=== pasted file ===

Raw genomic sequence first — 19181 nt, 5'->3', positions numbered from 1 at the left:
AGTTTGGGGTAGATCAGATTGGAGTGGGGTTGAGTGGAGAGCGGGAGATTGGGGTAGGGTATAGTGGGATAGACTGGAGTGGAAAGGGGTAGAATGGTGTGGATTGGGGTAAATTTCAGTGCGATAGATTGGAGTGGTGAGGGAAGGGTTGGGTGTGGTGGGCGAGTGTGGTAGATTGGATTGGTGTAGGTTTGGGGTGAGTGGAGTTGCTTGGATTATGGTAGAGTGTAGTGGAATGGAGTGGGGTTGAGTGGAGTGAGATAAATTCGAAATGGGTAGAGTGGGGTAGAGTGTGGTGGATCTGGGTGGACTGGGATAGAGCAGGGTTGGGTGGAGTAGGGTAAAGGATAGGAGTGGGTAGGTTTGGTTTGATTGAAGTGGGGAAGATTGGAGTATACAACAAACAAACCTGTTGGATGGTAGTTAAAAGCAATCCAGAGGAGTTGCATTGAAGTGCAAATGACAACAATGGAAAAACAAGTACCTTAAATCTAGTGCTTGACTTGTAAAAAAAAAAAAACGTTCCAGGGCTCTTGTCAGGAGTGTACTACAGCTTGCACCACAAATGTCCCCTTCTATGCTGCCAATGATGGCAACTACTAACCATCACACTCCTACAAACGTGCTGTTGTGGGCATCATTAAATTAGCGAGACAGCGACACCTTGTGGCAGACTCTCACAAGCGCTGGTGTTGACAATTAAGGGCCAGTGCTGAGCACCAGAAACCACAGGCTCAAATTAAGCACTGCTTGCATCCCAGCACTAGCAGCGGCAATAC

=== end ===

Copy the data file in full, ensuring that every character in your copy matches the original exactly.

Raw genomic sequence first — 19181 nt, 5'->3', positions numbered from 1 at the left:
AGTTTGGGGTAGATCAGATTGGAGTGGGGTTGAGTGGAGAGCGGGAGATTGGGGTAGGGTATAGTGGGATAGACTGGAGTGGAAAGGGGTAGAATGGTGTGGATTGGGGTAAATTTCAGTGCGATAGATTGGAGTGGTGAGGGAAGGGTTGGGTGTGGTGGGCGAGTGTGGTAGATTGGATTGGTGTAGGTTTGGGGTGAGTGGAGTTGCTTGGATTATGGTAGAGTGTAGTGGAATGGAGTGGGGTTGAGTGGAGTGAGATAAATTCGAAATGGGTAGAGTGGGGTAGAGTGTGGTGGATCTGGGTGGACTGGGATAGAGCAGGGTTGGGTGGAGTAGGGTAAAGGATAGGAGTGGGTAGGTTTGGTTTGATTGAAGTGGGGAAGATTGGAGTATACAACAAACAAACCTGTTGGATGGTAGTTAAAAGCAATCCAGAGGAGTTGCATTGAAGTGCAAATGACAACAATGGAAAAACAAGTACCTTAAATCTAGTGCTTGACTTGTAAAAAAAAAAAAACGTTCCAGGGCTCTTGTCAGGAGTGTACTACAGCTTGCACCACAAATGTCCCCTTCTATGCTGCCAATGATGGCAACTACTAACCATCACACTCCTACAAACGTGCTGTTGTGGGCATCATTAAATTAGCGAGACAGCGACACCTTGTGGCAGACTCTCACAAGCGCTGGTGTTGACAATTAAGGGCCAGTGCTGAGCACCAGAAACCACAGGCTCAAATTAAGCACTGCTTGCATCCCAGCACTAGCAGCGGCAATAC